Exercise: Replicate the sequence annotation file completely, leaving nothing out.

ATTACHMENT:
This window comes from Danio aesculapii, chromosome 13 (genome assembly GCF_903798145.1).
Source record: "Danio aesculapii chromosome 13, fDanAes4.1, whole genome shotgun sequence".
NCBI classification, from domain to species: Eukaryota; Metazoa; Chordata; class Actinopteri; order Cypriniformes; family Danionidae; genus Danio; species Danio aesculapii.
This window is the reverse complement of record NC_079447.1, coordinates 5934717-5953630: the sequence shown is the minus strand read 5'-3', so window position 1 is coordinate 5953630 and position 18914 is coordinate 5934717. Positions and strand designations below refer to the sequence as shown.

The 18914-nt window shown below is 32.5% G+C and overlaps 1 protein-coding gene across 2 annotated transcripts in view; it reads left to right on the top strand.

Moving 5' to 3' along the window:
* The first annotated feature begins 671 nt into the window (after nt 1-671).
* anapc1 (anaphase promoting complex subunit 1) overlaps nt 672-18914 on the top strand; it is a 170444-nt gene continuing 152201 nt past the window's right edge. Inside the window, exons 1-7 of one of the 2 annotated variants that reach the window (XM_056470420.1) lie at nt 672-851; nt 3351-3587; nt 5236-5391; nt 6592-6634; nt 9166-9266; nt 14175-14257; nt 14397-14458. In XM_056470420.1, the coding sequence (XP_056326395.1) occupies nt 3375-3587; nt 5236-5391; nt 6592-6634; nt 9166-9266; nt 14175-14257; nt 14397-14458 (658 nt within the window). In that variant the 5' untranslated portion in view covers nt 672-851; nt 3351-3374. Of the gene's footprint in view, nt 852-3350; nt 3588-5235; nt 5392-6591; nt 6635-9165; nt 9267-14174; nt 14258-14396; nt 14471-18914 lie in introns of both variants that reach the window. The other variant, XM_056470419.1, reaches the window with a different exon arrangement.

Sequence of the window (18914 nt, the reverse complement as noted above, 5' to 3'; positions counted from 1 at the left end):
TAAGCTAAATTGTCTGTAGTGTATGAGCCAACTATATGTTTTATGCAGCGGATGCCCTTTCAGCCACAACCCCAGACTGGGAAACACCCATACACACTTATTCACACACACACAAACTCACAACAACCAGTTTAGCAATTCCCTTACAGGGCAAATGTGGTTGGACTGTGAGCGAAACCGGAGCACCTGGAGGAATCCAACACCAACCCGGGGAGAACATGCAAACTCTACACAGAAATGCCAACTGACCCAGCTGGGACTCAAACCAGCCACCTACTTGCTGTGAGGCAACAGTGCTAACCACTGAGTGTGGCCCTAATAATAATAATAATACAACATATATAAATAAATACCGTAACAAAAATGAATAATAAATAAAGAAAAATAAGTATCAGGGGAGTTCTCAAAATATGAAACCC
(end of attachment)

This window comes from Danio aesculapii, chromosome 13 (genome assembly GCF_903798145.1).
Source record: "Danio aesculapii chromosome 13, fDanAes4.1, whole genome shotgun sequence".
NCBI classification, from domain to species: Eukaryota; Metazoa; Chordata; class Actinopteri; order Cypriniformes; family Danionidae; genus Danio; species Danio aesculapii.
This window is the reverse complement of record NC_079447.1, coordinates 5934717-5953630: the sequence shown is the minus strand read 5'-3', so window position 1 is coordinate 5953630 and position 18914 is coordinate 5934717. Positions and strand designations below refer to the sequence as shown.

The 18914-nt window shown below is 32.5% G+C and overlaps 1 protein-coding gene across 2 annotated transcripts in view; it reads left to right on the top strand.

Moving 5' to 3' along the window:
* The first annotated feature begins 671 nt into the window (after nt 1-671).
* anapc1 (anaphase promoting complex subunit 1) overlaps nt 672-18914 on the top strand; it is a 170444-nt gene continuing 152201 nt past the window's right edge. Inside the window, exons 1-7 of one of the 2 annotated variants that reach the window (XM_056470420.1) lie at nt 672-851; nt 3351-3587; nt 5236-5391; nt 6592-6634; nt 9166-9266; nt 14175-14257; nt 14397-14458. In XM_056470420.1, the coding sequence (XP_056326395.1) occupies nt 3375-3587; nt 5236-5391; nt 6592-6634; nt 9166-9266; nt 14175-14257; nt 14397-14458 (658 nt within the window). In that variant the 5' untranslated portion in view covers nt 672-851; nt 3351-3374. Of the gene's footprint in view, nt 852-3350; nt 3588-5235; nt 5392-6591; nt 6635-9165; nt 9267-14174; nt 14258-14396; nt 14471-18914 lie in introns of both variants that reach the window. The other variant, XM_056470419.1, reaches the window with a different exon arrangement.

Sequence of the window (18914 nt, the reverse complement as noted above, 5' to 3'; positions counted from 1 at the left end):
TAAGCTAAATTGTCTGTAGTGTATGAGCCAACTATATGTTTTATGCAGCGGATGCCCTTTCAGCCACAACCCCAGACTGGGAAACACCCATACACACTTATTCACACACACACAAACTCACAACAACCAGTTTAGCAATTCCCTTACAGGGCAAATGTGGTTGGACTGTGAGCGAAACCGGAGCACCTGGAGGAATCCAACACCAACCCGGGGAGAACATGCAAACTCTACACAGAAATGCCAACTGACCCAGCTGGGACTCAAACCAGCCACCTACTTGCTGTGAGGCAACAGTGCTAACCACTGAGTGTGGCCCTAATAATAATAATAATACAACATATATAAATAAATACCGTAACAAAAATGAATAATAAATAAAGAAAAATAAGTATCAGGGGAGTTCTCAAAATATGAAACCC